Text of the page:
NEW YORK — The Obama administration is planning a decade-long scientific effort to examine the workings of the human brain and build a comprehensive map of its activity, seeking to do for the brain what the Human Genome Project did for genetics.
The project will include federal agencies, foundations, and teams of neuroscientists and nanoscientists in a concerted effort to advance the knowledge of the brain’s billions of neurons and gain greater insights into perception, actions and, ultimately, consciousness. Scientists also see it as a way to develop technology to understand diseases like Alzheimer’s and Parkinson’s and find therapies for a variety of mental illnesses. Moreover, the project holds potential to pave the way for advances in artificial intelligence.
The project, which could cost billions of dollars, is expected to be part of the president’s budget proposal next month. Four scientists and representatives of research institutions said they participated in planning for what is called the Brain Activity Map project.
The details are not final, and it is not clear how much federal money would be proposed.
In his State of the Union address, President Obama cited brain research as an example of how the government should ‘‘invest in the best ideas.’’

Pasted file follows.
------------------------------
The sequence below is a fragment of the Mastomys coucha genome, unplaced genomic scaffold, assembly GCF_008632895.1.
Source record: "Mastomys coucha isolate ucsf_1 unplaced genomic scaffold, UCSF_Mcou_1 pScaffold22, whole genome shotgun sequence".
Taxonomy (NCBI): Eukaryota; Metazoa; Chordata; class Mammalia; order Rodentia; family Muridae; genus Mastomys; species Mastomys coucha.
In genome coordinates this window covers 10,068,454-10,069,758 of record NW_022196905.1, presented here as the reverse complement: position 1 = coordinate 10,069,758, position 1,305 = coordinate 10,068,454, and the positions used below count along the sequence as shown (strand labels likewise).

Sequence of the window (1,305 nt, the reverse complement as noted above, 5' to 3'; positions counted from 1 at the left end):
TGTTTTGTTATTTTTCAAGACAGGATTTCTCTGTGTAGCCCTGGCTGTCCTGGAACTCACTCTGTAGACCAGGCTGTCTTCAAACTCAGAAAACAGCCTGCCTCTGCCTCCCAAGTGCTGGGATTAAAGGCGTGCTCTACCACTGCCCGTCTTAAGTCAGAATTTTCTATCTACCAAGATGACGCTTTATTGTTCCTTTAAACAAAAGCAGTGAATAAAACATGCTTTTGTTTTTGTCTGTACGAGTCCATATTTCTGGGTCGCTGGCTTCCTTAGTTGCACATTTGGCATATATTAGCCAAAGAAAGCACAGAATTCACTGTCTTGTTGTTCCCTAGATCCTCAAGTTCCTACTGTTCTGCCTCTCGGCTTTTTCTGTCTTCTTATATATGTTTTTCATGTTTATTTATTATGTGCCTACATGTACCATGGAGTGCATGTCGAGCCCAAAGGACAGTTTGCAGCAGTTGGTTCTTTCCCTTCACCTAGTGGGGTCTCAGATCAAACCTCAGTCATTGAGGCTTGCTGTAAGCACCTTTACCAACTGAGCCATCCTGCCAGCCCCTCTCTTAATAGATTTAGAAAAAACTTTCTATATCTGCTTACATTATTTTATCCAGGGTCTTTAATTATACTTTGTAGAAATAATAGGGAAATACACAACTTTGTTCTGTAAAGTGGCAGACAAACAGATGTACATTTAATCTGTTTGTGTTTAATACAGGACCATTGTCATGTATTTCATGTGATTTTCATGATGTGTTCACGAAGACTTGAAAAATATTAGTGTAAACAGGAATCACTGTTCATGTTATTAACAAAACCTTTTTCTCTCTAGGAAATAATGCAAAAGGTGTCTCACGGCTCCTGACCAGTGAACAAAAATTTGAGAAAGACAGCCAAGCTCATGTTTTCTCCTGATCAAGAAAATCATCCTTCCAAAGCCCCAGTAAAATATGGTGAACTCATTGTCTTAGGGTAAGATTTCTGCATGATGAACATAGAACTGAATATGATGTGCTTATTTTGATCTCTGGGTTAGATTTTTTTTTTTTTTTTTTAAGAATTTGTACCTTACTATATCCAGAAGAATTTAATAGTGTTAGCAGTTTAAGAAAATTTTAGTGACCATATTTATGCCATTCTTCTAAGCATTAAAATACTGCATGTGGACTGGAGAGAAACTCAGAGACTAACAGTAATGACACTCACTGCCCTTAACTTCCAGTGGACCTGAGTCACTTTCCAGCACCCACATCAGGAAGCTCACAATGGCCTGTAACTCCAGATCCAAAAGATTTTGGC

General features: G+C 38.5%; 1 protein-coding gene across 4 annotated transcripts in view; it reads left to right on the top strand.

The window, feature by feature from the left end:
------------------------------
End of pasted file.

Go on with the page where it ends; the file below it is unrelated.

Story C. Landis, director of the National Institute of Neurological Disorders and Stroke, said that when she heard Obama’s speech, she thought he was referring to an existing project to map the static human brain. ‘‘But he wasn’t,’’ she said. ‘‘He was referring to a new project to map the active human brain.”
Francis S. Collins, director of the National Institutes of Health, may have inadvertently confirmed the plan when he wrote in a Twitter message: ‘‘Obama mentions the #NIH Brain Activity Map in #SOTU.’’
A spokesman for the White House declined to comment.
The initiative, if successful, could help lift the economy.
‘‘The Human Genome Project was on the order of about $300 million a year for a decade,’’ said George M. Church, a Harvard University molecular biologist who helped create that project and said he was helping to plan the Brain Activity Map project. ‘‘If you look at the total spending in neuroscience and nanoscience that might be relative to this today, we are already spending more than that. We probably won’t spend less money, but we will probably get a lot more bang for the buck.’’
Scientists involved in the planning said they hoped that federal financing would be more than $300 million a year.
The Human Genome Project cost $3.8 billion. It was begun in 1990 and its goal, the mapping of all the genes in human DNA, was achieved ahead of schedule, in April 2003. A federal study of the impact of the project indicated that it returned $800 billion by 2010.
The advent of technology that allows scientists to identify firing neurons in the brain has led to numerous research projects. Yet the brain remains one of the greatest scientific mysteries. But nanotechnologists and neuroscientists say they believe that technologies are at hand to make it possible to gain a more complete understanding of the brain, and less intrusively.
In June in the journal Neuron, six scientists proposed new approaches for mapping the brain. One possibility is to build a complete model map of brain activity by creating fleets of molecule-size machines to noninvasively act as sensors to measure and store brain activity.
However, some scientists say understanding the human brain presents a drastically more significant challenge than mapping the genome.